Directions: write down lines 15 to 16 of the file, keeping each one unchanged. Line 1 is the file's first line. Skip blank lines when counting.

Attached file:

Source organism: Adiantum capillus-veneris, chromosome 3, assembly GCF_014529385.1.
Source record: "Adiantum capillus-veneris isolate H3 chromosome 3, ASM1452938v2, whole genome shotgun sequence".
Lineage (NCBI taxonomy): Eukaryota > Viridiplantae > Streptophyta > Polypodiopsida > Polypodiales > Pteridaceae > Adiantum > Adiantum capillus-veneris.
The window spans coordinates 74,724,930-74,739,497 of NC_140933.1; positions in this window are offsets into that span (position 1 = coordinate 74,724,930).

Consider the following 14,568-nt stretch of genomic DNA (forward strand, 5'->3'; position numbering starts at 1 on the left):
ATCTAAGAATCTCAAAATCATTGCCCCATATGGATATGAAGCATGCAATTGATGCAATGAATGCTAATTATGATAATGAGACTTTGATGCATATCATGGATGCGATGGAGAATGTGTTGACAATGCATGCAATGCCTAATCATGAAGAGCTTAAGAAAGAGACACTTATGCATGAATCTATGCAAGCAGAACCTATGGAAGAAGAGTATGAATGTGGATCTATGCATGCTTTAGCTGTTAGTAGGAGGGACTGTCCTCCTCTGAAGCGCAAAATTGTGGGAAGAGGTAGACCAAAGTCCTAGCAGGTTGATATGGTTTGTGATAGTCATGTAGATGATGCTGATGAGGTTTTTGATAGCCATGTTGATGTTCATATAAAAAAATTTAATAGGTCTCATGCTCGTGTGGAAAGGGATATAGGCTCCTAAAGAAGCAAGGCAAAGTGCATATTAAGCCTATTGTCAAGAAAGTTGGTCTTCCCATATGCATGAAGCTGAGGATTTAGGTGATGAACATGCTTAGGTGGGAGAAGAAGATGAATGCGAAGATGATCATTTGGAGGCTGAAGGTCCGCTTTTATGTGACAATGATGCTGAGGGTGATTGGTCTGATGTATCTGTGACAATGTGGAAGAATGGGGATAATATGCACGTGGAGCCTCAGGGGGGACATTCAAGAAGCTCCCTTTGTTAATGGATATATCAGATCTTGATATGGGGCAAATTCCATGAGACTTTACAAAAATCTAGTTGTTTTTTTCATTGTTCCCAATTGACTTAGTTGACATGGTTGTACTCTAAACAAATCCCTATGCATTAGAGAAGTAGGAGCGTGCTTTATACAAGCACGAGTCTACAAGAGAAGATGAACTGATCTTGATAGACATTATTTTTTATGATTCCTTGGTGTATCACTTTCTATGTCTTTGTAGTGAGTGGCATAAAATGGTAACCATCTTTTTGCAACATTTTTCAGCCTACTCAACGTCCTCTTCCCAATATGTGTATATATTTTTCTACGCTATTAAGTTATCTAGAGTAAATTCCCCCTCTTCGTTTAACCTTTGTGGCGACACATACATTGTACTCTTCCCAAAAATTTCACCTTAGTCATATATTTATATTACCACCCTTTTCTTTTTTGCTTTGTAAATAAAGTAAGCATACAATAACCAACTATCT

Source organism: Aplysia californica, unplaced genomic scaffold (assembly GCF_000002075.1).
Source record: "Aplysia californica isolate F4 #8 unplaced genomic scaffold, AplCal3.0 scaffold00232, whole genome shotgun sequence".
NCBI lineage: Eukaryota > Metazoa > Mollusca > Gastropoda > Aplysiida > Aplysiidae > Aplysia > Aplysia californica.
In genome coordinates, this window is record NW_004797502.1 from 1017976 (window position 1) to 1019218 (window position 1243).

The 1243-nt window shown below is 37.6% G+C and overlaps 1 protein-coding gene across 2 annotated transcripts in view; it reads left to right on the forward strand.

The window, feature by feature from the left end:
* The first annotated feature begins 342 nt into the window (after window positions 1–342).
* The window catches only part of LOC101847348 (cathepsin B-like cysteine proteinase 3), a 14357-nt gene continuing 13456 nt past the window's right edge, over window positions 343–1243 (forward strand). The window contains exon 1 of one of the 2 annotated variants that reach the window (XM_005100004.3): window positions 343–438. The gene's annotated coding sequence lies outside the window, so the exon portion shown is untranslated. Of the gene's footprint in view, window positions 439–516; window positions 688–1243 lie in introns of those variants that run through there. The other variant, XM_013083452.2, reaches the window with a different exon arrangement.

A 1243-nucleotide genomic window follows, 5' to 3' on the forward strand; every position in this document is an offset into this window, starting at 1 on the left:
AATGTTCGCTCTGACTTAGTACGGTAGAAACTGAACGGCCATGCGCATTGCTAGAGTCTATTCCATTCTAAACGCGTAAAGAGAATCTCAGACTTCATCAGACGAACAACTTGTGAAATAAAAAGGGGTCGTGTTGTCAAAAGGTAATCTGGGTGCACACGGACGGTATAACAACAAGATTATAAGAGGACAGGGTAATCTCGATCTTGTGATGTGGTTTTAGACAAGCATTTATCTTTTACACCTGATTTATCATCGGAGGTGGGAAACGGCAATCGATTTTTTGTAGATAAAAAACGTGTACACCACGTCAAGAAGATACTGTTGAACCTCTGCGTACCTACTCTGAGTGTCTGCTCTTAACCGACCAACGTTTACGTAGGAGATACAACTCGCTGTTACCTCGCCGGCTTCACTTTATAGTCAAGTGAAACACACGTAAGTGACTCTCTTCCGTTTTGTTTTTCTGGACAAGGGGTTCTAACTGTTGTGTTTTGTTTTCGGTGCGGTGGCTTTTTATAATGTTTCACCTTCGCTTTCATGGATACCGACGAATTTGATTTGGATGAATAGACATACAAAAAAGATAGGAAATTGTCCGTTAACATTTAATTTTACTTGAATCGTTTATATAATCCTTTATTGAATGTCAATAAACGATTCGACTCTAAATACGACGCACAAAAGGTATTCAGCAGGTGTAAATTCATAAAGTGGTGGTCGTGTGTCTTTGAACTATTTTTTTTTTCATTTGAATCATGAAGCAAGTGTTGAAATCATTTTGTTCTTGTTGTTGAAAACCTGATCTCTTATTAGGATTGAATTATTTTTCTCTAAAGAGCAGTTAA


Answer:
A 1243-nucleotide genomic window follows, 5' to 3' on the forward strand; every position in this document is an offset into this window, starting at 1 on the left:
AATGTTCGCTCTGACTTAGTACGGTAGAAACTGAACGGCCATGCGCATTGCTAGAGTCTATTCCATTCTAAACGCGTAAAGAGAATCTCAGACTTCATCAGACGAACAACTTGTGAAATAAAAAGGGGTCGTGTTGTCAAAAGGTAATCTGGGTGCACACGGACGGTATAACAACAAGATTATAAGAGGACAGGGTAATCTCGATCTTGTGATGTGGTTTTAGACAAGCATTTATCTTTTACACCTGATTTATCATCGGAGGTGGGAAACGGCAATCGATTTTTTGTAGATAAAAAACGTGTACACCACGTCAAGAAGATACTGTTGAACCTCTGCGTACCTACTCTGAGTGTCTGCTCTTAACCGACCAACGTTTACGTAGGAGATACAACTCGCTGTTACCTCGCCGGCTTCACTTTATAGTCAAGTGAAACACACGTAAGTGACTCTCTTCCGTTTTGTTTTTCTGGACAAGGGGTTCTAACTGTTGTGTTTTGTTTTCGGTGCGGTGGCTTTTTATAATGTTTCACCTTCGCTTTCATGGATACCGACGAATTTGATTTGGATGAATAGACATACAAAAAAGATAGGAAATTGTCCGTTAACATTTAATTTTACTTGAATCGTTTATATAATCCTTTATTGAATGTCAATAAACGATTCGACTCTAAATACGACGCACAAAAGGTATTCAGCAGGTGTAAATTCATAAAGTGGTGGTCGTGTGTCTTTGAACTATTTTTTTTTTCATTTGAATCATGAAGCAAGTGTTGAAATCATTTTGTTCTTGTTGTTGAAAACCTGATCTCTTATTAGGATTGAATTATTTTTCTCTAAAGAGCAGTTAA